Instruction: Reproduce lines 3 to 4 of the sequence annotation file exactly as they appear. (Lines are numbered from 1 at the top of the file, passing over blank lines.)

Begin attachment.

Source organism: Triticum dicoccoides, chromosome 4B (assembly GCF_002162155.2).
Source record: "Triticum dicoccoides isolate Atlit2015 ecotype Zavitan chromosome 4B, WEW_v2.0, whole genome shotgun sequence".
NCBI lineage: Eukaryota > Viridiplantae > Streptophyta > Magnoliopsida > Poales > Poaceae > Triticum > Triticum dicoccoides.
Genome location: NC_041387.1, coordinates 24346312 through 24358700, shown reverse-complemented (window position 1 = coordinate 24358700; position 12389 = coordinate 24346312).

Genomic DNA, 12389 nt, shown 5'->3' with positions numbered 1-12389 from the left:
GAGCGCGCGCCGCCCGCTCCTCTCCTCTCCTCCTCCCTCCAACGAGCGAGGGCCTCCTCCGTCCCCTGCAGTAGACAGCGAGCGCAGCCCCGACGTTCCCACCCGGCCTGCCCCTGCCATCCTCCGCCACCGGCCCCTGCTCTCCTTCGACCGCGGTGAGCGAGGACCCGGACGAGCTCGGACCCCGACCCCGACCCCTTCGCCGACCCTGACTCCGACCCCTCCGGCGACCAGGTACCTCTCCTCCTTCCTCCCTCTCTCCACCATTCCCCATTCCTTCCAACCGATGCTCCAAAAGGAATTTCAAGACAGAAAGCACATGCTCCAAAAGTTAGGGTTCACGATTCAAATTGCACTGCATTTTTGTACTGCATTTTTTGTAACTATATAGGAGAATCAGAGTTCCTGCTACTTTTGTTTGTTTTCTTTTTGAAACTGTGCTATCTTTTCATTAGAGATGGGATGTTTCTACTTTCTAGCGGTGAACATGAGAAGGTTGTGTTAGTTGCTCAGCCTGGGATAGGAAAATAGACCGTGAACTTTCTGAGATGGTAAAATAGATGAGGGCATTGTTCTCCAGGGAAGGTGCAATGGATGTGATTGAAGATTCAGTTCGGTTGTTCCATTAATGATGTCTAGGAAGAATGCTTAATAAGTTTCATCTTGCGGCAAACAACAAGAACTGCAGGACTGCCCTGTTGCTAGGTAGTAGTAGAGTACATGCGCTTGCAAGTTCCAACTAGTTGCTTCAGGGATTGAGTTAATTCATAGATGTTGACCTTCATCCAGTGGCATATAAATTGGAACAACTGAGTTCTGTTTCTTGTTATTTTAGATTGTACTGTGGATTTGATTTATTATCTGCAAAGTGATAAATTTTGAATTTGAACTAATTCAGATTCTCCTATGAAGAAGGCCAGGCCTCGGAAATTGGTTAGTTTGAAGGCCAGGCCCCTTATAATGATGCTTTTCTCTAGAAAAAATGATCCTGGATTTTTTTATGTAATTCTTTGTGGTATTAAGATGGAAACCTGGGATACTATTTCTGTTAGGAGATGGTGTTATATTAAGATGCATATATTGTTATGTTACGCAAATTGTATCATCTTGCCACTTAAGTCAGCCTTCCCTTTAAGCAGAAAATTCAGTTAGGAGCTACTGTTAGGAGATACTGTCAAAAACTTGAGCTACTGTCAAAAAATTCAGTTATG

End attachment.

NCBI lineage: Eukaryota > Viridiplantae > Streptophyta > Magnoliopsida > Poales > Poaceae > Triticum > Triticum dicoccoides.
Genome location: NC_041387.1, coordinates 24346312 through 24358700, shown reverse-complemented (window position 1 = coordinate 24358700; position 12389 = coordinate 24346312).